These were the few brief weeks when I had both my babies with me. I didn’t want to sleep because I didn’t want to miss a moment of this precious time. I wanted to cherish every second of having both my children home. Especially Bobby. I had missed that little boy more than words can express. I stared at him as he slept, memorizing his beautiful face. I even hired a photographer to take a family picture so I would have that as a memento. I tried to live in the moment, to ignore the warning bells going off in my head about how dangerous it was to keep these babies with me and Genek.
There wasn’t enough money to feed us all. Even Irene was hungry; my milk supply was running out again. Genek’s furs weren’t selling. It was spring; nobody wanted fur coats. And anyway, people didn’t have the money to buy even necessities anymore, never mind luxury items like fur coats. The Jews had disappeared, and the goyim were broke. Even the Germans were finally struggling; the war was dragging on, and the Germans were feeling the pinch too. Even Nazi officers were no longer buying fur coats.
The only way I was able to make ends meet was through illegal activity. I told you I took great risks. The black market was flourishing. People were desperate for food, and there were opportunities for those who were willing to risk their lives by smuggling contraband into Brussels. Remember, I was passing as a German Aryan. The Resistance had supplied me with forged documents. It was still insane to risk carrying illegal food supplies. Anyone who was caught by the Nazis could expect to be shot. We heard plenty of stories. But I didn’t know what else to do. Genek couldn’t do it, he couldn’t pass as a goy. It was up to me.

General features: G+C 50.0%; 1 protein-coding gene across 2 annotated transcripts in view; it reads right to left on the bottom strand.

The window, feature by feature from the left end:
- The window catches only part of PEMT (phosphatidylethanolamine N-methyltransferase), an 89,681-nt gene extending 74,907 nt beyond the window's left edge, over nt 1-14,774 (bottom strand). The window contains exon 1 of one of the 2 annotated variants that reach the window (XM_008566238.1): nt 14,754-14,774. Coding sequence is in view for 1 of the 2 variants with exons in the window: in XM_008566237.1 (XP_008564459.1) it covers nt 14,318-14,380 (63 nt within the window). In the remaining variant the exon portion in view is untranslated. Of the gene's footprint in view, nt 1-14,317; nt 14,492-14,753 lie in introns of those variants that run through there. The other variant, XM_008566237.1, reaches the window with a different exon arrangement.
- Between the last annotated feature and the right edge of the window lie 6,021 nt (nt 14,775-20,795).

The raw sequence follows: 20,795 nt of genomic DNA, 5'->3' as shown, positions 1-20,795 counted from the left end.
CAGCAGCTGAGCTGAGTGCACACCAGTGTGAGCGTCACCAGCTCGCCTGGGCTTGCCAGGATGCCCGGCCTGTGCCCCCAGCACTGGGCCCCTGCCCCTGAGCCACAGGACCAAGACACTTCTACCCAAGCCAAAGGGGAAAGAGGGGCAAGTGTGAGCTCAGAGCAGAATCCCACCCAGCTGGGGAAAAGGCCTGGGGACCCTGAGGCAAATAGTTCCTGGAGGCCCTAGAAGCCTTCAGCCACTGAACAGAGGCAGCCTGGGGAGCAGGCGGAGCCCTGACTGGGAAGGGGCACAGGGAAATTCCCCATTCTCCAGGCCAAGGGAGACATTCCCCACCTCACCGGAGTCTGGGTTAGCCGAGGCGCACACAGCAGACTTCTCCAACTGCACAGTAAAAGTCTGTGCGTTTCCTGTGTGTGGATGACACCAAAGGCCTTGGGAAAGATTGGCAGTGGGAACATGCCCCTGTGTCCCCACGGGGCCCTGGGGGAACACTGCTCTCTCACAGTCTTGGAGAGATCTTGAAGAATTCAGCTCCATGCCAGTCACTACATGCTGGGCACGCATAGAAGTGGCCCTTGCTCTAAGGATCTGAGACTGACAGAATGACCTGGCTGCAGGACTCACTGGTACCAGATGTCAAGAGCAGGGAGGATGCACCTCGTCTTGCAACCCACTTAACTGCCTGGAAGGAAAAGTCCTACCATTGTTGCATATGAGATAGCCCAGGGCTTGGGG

So I started smuggling sugar. Every week I boarded the train out of the city and went to a rendezvous with a black market purveyor. No names. My job was to carry a few pounds of sugar in my bag and to deliver it to an address in Brussels. Every time I went I was given a new address: I never dropped the sugar off at the same place twice. I made sure to walk back to the apartment via a different route each time as well. I took the train back to the city. I went to the address and delivered the smuggled sugar, liquid gold in those days of rationing and hunger. I got paid when I made the delivery. I went home. I had money to buy my family food, also on the black market.
One day the worst happened. When I stepped off the train in Brussels a German officer approached me. My knees went weak. But I flashed him what I hoped was a friendly smile and said, Schönen Tag! He took my elbow and walked a few paces with me, chatting in high-class German. Then he asked me for my papers. I showed him the forged documents, my heart pounding. What if he realized I was a Jew!
I looked at his uniform. Wehrmacht. At least he wasn’t the dreaded Gestapo. But still. I was carrying illegal sugar, and the punishment for this offense was death. And if he suspected I was Jewish I would be in the camp at Malines before the day was through. The officer handed me back my papers after a moment. He sighed. Miss, I need to see what’s in your bag.
I stared at him. What to do? What to do?
Maybe it was that sigh before he asked to see what I was carrying, maybe it was some sixth sense, I don’t know. But I had the feeling that this German might have a shred of humanity in him.
I was very young, only twenty-one, and he couldn’t have been much older than me. I smiled, tossed my hair, batted my eyes. You know, sir, what young women carry in their bags, I said, feminine items. It would be very embarrassing for me to show them to you.
The officer stared at me. Well, miss, if it’s too embarrassing to open your bag here on the street, perhaps you will feel more comfortable inside headquarters. He took my elbow again and started walking. He brought me to the German headquarters in Rue de la Loi. I was terrified. If only I could get rid of the bag I held, the incriminating bag full of sugar. I comforted myself by thinking that at least I wasn’t being taken to Gestapo headquarters in Rue Louise. That was the most sinister address in Brussels. Nobody returned from that chamber of horrors.